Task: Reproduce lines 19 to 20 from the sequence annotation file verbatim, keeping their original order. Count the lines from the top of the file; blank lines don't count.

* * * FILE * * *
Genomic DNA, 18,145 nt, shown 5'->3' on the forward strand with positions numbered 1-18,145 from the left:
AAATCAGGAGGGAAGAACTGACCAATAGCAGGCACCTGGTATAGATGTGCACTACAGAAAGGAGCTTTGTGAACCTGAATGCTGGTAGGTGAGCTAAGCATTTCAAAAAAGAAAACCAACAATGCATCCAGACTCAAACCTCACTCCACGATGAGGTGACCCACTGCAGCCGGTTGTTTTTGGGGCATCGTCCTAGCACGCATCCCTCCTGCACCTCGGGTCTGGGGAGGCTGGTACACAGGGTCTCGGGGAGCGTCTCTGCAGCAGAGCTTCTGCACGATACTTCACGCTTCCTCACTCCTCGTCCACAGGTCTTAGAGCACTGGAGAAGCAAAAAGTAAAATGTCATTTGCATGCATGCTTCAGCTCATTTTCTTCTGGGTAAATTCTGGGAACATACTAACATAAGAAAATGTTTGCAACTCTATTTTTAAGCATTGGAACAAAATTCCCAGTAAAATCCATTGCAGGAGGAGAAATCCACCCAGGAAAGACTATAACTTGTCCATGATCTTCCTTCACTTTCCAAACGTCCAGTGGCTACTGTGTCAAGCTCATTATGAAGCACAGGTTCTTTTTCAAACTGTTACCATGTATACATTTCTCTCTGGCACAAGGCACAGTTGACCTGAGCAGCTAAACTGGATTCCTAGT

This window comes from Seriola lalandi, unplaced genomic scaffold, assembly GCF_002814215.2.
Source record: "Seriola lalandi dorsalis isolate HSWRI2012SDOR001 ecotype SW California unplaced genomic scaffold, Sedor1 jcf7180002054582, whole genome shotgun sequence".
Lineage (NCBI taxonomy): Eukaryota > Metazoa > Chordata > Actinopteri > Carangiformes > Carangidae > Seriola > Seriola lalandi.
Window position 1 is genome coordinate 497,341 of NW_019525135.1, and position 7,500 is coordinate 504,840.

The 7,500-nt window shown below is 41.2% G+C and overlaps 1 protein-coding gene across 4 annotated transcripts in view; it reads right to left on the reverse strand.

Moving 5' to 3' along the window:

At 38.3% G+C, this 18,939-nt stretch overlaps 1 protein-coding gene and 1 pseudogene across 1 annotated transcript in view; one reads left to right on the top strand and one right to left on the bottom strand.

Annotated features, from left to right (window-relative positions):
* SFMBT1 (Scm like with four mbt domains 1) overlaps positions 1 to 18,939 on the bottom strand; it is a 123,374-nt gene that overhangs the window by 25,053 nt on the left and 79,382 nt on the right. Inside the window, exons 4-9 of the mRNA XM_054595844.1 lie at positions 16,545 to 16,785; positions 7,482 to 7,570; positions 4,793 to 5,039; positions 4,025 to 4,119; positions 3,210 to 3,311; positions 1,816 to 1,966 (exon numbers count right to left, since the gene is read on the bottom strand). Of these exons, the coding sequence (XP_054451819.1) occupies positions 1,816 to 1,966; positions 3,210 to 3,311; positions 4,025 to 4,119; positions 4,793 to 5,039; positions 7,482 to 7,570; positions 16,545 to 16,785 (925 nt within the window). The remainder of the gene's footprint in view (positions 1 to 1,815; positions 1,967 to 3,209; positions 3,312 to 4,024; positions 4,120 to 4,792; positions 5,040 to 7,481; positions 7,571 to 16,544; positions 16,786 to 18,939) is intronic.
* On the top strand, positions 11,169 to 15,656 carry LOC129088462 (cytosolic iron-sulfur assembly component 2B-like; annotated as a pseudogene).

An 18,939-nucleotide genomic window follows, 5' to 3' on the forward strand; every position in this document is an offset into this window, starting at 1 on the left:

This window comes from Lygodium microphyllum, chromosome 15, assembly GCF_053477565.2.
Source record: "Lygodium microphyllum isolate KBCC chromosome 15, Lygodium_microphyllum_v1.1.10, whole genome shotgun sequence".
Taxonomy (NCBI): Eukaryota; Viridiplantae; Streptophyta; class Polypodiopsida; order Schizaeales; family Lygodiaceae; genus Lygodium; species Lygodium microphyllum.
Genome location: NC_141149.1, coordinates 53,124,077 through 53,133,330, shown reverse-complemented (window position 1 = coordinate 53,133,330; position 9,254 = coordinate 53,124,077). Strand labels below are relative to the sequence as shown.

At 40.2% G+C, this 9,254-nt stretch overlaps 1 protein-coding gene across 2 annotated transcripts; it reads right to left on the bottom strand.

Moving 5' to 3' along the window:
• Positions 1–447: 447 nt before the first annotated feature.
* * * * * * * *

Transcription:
Moving 5' to 3' along the window:
• Positions 1–447: 447 nt before the first annotated feature.